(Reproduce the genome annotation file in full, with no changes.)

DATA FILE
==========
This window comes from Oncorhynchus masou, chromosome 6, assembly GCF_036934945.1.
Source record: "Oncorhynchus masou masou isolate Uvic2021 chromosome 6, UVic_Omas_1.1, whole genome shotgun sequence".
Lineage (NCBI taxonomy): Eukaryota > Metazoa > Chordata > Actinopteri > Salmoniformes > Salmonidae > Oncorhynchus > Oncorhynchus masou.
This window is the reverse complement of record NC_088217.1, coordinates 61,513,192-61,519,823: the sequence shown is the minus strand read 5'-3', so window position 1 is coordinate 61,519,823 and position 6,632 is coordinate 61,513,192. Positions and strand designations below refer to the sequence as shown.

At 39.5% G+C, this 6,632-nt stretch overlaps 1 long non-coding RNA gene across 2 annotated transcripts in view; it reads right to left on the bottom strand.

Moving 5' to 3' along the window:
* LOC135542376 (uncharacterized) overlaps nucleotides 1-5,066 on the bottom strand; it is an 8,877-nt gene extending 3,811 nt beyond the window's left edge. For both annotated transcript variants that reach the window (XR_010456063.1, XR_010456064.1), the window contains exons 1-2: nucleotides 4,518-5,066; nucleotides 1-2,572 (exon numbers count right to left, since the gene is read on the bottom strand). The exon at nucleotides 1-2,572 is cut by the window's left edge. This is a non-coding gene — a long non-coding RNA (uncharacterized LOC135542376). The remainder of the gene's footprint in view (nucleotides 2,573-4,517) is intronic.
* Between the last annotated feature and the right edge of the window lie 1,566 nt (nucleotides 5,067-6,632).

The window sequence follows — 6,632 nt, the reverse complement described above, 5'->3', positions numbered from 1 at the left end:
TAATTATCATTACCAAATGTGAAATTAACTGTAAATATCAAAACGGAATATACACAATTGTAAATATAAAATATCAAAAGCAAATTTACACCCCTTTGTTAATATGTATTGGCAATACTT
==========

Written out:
This window comes from Oncorhynchus masou, chromosome 6, assembly GCF_036934945.1.
Source record: "Oncorhynchus masou masou isolate Uvic2021 chromosome 6, UVic_Omas_1.1, whole genome shotgun sequence".
Lineage (NCBI taxonomy): Eukaryota > Metazoa > Chordata > Actinopteri > Salmoniformes > Salmonidae > Oncorhynchus > Oncorhynchus masou.
This window is the reverse complement of record NC_088217.1, coordinates 61,513,192-61,519,823: the sequence shown is the minus strand read 5'-3', so window position 1 is coordinate 61,519,823 and position 6,632 is coordinate 61,513,192. Positions and strand designations below refer to the sequence as shown.

At 39.5% G+C, this 6,632-nt stretch overlaps 1 long non-coding RNA gene across 2 annotated transcripts in view; it reads right to left on the bottom strand.

Moving 5' to 3' along the window:
* LOC135542376 (uncharacterized) overlaps nucleotides 1-5,066 on the bottom strand; it is an 8,877-nt gene extending 3,811 nt beyond the window's left edge. For both annotated transcript variants that reach the window (XR_010456063.1, XR_010456064.1), the window contains exons 1-2: nucleotides 4,518-5,066; nucleotides 1-2,572 (exon numbers count right to left, since the gene is read on the bottom strand). The exon at nucleotides 1-2,572 is cut by the window's left edge. This is a non-coding gene — a long non-coding RNA (uncharacterized LOC135542376). The remainder of the gene's footprint in view (nucleotides 2,573-4,517) is intronic.
* Between the last annotated feature and the right edge of the window lie 1,566 nt (nucleotides 5,067-6,632).

The window sequence follows — 6,632 nt, the reverse complement described above, 5'->3', positions numbered from 1 at the left end:
TAATTATCATTACCAAATGTGAAATTAACTGTAAATATCAAAACGGAATATACACAATTGTAAATATAAAATATCAAAAGCAAATTTACACCCCTTTGTTAATATGTATTGGCAATACTT